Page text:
19 of The Best Harvest Tuff Tray Ideas For Toddlers

These sensory play tuff tray ideas are inspired by the upcoming harvest season and they are just so much fun for little ones to explore, engage with and boost some of their core skills from fine motor skills to language development.

From planting and digging to exploring the nature floor, take your pick from these 19 ideas that we’ve compiled and are perfect for toddlers and beyond. Bookmark your favorite ideas for later on in the season.

19 of The Best Harvest Tuff Tray Ideas For Toddlers

1.The Little Red Hen

Grab The Little Red Hen children’s book and let this inspire your child’s tuff tray activity. Add farm animals, tractors and edible flooring – think oats for chicken seed and crumbled biscuits for mud.

Let the book lead the play for an open ended play session.

Instagram image credit: @craftytoddlercompany

2. Carrot Patch

We’ve featured this idea in our summer tuff tray ideas list before, but it’s too good not to share for harvesting season.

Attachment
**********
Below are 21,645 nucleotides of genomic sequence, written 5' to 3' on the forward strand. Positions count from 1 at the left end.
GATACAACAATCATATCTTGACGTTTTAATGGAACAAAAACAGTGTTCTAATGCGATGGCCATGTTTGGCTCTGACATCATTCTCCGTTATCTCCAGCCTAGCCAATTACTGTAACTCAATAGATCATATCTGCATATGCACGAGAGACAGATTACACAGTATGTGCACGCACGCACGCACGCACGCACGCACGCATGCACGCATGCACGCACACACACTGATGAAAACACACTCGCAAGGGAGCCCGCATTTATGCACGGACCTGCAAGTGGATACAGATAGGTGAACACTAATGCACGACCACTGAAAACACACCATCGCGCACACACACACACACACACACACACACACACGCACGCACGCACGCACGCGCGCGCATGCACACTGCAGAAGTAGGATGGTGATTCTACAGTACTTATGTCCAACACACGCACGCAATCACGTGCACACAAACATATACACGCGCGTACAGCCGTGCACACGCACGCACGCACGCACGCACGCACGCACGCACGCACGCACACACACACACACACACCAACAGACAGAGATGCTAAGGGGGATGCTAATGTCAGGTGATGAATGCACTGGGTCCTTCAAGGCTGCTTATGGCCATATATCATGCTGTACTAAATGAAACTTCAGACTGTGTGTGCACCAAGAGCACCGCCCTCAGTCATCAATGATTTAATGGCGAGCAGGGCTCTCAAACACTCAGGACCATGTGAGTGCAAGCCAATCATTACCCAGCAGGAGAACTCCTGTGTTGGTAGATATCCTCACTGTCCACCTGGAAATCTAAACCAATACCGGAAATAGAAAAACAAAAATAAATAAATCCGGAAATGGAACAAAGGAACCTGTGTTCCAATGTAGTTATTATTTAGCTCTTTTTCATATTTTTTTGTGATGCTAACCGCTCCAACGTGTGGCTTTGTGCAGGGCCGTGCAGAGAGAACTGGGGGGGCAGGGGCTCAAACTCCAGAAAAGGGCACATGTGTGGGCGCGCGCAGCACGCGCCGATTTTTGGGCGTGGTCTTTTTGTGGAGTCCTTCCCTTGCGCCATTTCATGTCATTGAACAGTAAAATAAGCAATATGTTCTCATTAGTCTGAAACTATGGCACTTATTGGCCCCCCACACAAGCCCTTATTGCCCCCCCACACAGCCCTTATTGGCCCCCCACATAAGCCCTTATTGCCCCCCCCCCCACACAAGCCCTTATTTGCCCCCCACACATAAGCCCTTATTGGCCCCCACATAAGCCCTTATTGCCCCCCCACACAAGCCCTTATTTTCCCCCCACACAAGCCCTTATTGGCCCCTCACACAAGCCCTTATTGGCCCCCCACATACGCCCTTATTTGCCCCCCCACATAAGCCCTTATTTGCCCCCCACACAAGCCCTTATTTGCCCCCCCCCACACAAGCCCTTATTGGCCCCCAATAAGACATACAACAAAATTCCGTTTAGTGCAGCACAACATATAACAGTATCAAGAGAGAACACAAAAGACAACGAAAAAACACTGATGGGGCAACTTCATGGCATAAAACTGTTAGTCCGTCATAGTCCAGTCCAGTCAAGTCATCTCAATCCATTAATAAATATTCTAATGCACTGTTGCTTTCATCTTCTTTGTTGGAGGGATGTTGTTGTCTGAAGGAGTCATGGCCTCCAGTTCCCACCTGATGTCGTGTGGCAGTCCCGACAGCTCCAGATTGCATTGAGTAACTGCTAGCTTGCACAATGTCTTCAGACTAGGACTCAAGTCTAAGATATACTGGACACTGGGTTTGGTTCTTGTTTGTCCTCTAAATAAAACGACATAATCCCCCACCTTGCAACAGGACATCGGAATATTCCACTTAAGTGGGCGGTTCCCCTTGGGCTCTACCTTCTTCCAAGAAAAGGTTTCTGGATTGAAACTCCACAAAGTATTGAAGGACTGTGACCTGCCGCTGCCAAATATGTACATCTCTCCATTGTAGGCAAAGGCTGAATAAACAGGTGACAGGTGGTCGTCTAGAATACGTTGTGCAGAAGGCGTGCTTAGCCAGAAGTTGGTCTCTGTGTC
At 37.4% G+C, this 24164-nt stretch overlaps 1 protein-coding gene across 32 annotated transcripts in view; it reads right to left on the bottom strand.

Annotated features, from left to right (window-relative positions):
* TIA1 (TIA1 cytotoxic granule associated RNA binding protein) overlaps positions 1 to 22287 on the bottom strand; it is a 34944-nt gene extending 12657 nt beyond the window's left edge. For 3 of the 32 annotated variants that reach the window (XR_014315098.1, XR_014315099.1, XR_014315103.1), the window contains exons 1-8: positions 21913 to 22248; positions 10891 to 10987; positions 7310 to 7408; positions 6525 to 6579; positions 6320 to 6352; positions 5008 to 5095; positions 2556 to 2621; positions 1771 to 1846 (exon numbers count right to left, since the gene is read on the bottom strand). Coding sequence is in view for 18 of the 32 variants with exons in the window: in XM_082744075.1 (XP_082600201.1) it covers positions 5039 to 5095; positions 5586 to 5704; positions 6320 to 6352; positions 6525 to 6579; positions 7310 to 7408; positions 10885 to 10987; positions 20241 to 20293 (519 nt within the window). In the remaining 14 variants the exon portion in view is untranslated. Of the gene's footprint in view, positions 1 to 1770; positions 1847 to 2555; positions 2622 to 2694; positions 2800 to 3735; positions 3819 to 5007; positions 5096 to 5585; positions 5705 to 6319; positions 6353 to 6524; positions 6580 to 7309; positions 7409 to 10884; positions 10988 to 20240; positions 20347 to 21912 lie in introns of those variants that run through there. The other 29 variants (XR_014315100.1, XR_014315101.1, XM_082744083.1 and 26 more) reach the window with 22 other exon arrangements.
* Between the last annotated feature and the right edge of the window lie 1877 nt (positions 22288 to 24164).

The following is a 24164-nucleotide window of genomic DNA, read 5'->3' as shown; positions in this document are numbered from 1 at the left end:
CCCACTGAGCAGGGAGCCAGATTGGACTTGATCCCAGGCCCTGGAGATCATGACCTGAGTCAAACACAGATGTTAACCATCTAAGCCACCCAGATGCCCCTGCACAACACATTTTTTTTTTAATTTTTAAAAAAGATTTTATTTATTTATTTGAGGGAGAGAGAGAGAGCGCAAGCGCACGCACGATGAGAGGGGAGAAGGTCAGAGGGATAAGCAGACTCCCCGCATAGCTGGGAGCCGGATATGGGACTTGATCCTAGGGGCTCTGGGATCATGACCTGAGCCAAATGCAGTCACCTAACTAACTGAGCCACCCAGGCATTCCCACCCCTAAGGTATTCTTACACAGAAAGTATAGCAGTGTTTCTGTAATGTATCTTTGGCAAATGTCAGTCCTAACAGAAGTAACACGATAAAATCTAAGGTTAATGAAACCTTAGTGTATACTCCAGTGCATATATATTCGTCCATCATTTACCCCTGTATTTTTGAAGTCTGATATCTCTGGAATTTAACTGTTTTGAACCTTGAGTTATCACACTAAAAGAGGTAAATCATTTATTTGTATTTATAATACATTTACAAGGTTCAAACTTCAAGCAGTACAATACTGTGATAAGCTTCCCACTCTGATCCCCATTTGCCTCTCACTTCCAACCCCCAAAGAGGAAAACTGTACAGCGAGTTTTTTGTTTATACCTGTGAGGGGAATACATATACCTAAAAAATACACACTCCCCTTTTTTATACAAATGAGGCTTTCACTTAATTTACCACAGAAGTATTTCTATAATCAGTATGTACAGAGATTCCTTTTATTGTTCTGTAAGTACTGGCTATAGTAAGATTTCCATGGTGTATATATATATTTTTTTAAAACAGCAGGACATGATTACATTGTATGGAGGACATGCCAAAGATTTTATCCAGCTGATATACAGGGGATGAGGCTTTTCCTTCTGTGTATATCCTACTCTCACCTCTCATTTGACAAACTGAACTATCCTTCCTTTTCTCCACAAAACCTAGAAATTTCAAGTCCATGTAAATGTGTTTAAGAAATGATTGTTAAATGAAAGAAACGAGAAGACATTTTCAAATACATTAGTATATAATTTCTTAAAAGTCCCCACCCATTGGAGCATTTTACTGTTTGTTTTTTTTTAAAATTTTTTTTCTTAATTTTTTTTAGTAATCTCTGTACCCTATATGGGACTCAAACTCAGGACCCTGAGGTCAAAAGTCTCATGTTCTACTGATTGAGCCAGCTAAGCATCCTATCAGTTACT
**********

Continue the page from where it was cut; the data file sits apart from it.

For your tuff tray, add a deeper bowl or dish and fill with soil (you could even whip up some edible soil too), add some chantenay carrots, pot and a little gardening set for kids. Get them to plant, dig up and pot the carrots. You could tie this into a counting game too to see how many they can find.

Instagram image credit: @ourplaydaze

3. Harvest Exploration

We adore this fun autumnal, harvest exploration in a tuff tray.

There’s no set rules for this one, but fill your tuff tray with plenty of natural elements, harvest items and of course, cups and spades for plenty of scooping and pouring.

Use dried oats for a great base, it’s sensory and toddler friendly too! Add items like leaves, pine cones, conkers, sweetcorn, carrots and mini pumpkins.

Instagram image credit: @naptimewonders

4. Open Ended Harvesting Play

There’s nothing better for toddlers than open ended play sessions that allow them to develop their imagination and role play skills.

Setup a classic harvest tuff tray with soil, pots and spades and a selection of vegetables such as carrots, potatoes, broccoli and sweet potatoes.

Instagram image credit: @tuff_tray_inspiration_eyfs

5. Learning About The Origins of Vegetables

Add an educational element to your harvest setup but teaching your little ones the origins of vegetables as they dig them up.

Include a selection of different tools to rake, dig and get them to water the vegetables whilst learning where they come from. This has all of the fun sensory elements involved too to really engage toddlers and EYFS.

Instagram image credit: @earlyyearsatlittleacorns

6. Digging & Planting

Get them involved with the process of digging and planting with this fab harvest tuff tray idea.